The Duke of Edinburgh will be honoured with a three minute silence at 3pm on Saturday April 17.
All public elements of the funeral have been cancelled, it will be televised but take place entirely in the grounds of Windsor Castle, Buckingham Palace said.
The funeral, which under normal circumstances would be attended by 800 people, will take place in St George’s Chapel.
The service will be attended by just 30 people, in keeping with Covid restrictions, with the Queen and her family following social distancing guidelines and wearing face masks.
The Palace spokesman said: “While there is sadness that the public will not be able to physically be part of events to commemorate the life of the duke, the royal family asks that anyone wishing to express their condolences do so in the safest way possible and not by visiting Windsor or any other royal palaces to pay their respects.”
Palace spokesman said the Royal Family hoped the coming days would be seen as a chance to celebrate the duke’s “remarkable life”.
“While this is naturally a time of sadness and mourning for the royal family and the many others who knew or admired the Duke of Edinburgh, it is hoped that the coming days will also be seen as an opportunity to celebrate a remarkable life – remarkable both in terms of his vast contribution and lasting legacy,” the spokesman said.
Paying tribute to the duke’s military record, his passion for science, engineering, design, art, the armed forces and charities, the spokesman added: “You can see why his influence is so much greater than many may imagine the role of the consort to be.”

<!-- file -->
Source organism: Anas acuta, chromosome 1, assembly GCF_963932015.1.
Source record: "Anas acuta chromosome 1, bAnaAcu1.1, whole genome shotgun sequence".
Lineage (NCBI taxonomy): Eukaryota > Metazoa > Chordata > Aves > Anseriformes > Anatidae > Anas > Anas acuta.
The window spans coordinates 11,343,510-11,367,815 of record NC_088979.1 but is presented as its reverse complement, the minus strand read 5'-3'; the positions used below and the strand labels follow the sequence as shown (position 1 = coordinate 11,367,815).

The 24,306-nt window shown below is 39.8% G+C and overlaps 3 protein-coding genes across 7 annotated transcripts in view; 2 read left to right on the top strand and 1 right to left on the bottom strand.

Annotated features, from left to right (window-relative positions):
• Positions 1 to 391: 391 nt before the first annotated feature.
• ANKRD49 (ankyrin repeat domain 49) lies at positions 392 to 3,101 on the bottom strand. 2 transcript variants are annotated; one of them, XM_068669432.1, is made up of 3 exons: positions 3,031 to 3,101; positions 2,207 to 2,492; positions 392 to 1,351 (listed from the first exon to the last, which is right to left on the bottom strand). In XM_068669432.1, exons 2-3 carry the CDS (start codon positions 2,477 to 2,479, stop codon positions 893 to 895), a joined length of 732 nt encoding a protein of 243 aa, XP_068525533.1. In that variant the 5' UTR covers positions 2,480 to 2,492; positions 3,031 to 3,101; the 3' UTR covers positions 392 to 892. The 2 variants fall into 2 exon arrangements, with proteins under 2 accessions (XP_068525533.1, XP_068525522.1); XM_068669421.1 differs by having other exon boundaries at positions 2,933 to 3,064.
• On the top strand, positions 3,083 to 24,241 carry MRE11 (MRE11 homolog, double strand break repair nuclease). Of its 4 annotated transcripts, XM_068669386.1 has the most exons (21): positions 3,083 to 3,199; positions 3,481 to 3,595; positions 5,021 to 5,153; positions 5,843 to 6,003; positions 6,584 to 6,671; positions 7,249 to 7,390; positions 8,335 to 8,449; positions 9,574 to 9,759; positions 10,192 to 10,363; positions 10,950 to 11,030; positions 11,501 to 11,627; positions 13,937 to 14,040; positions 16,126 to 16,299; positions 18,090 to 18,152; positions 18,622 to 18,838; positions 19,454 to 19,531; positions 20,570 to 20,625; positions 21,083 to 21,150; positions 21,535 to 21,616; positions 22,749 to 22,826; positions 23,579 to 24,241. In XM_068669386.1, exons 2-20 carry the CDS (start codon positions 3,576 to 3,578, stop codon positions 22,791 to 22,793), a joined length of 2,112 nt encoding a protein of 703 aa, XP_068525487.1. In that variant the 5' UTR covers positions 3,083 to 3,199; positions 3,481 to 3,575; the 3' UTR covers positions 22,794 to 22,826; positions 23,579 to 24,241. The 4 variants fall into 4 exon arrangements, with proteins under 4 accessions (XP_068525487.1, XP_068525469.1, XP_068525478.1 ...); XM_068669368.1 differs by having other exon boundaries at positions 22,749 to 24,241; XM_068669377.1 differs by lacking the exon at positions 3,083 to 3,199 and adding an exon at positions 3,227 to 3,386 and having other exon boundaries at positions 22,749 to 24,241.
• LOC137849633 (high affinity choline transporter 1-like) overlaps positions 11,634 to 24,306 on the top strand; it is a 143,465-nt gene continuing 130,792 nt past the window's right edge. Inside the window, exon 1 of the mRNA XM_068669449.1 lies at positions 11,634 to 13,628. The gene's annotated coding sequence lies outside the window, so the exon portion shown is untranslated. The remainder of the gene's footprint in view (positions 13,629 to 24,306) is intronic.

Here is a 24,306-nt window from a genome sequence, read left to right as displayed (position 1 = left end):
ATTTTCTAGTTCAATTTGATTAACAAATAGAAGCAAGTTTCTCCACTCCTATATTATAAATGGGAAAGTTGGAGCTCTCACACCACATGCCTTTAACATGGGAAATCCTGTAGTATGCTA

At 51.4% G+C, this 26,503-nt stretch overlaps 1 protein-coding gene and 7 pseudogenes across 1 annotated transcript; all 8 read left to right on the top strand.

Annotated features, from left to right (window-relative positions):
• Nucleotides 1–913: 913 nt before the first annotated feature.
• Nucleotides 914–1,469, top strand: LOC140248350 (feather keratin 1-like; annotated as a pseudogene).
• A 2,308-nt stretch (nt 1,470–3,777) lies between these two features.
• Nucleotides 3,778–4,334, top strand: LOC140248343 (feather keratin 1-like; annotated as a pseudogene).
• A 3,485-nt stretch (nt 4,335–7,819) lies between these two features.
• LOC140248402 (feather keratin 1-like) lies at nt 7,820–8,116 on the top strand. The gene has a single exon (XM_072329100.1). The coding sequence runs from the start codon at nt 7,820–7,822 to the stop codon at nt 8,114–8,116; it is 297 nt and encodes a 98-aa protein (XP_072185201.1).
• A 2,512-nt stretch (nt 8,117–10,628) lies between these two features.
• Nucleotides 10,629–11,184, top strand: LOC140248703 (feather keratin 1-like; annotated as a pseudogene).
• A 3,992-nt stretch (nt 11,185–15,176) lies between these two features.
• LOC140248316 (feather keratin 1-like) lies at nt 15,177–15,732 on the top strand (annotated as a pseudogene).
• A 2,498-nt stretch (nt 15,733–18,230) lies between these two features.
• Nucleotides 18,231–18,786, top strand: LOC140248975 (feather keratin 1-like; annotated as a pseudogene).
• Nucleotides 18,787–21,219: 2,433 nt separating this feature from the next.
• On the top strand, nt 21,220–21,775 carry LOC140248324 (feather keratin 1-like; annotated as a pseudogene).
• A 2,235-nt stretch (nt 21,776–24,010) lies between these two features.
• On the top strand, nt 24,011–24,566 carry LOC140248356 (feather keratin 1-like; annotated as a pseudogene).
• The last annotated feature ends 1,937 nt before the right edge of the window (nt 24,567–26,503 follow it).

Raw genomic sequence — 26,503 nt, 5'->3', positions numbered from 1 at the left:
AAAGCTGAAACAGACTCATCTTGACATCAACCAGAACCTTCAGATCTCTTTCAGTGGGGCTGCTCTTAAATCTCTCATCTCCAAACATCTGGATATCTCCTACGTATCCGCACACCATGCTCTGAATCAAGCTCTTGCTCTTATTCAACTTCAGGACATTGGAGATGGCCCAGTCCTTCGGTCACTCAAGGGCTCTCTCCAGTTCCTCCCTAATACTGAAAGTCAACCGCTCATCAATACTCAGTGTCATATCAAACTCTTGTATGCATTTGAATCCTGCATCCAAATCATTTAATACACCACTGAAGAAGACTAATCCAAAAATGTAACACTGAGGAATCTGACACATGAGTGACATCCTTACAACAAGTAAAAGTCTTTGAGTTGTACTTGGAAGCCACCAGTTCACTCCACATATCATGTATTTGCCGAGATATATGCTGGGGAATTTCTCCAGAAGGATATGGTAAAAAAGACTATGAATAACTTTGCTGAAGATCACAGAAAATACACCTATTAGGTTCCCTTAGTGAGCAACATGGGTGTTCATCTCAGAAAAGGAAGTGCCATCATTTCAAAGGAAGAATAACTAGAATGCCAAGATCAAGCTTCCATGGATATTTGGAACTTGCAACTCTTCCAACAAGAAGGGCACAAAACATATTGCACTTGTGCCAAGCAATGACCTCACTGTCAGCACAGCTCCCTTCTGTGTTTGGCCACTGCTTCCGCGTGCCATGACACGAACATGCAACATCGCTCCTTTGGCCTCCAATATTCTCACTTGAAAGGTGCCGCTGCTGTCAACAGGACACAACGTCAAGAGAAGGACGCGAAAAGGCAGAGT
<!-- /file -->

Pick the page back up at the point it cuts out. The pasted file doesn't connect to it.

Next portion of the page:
“The Covid-19 pandemic has of course required us to make significant adaptations to the original arrangements for His Royal Highness’s funeral,” the spokesman added.
“However, we are certain that the occasion will be no less fitting a farewell to His Royal Highness, marking his significant duty and service to the nation and the Commonwealth.”
Buckingham Palace announced Prince Philip’s death on Friday and released details of his funeral on Saturday afternoon.
The duke’s coffin will be transported from the castle to the chapel in a specially modified Land Rover he helped to design, and followed by the Prince of Wales and senior royals on foot, a senior Palace official said.
The Queen has approved the Prime Minister’s recommendation of national mourning, which began on April 9 and runs until and including the day of the funeral.
It is understood the Duchess of Sussex made every effort to be able to travel with Harry, who will be among the mourners, but has not received the medical clearance to board a plane.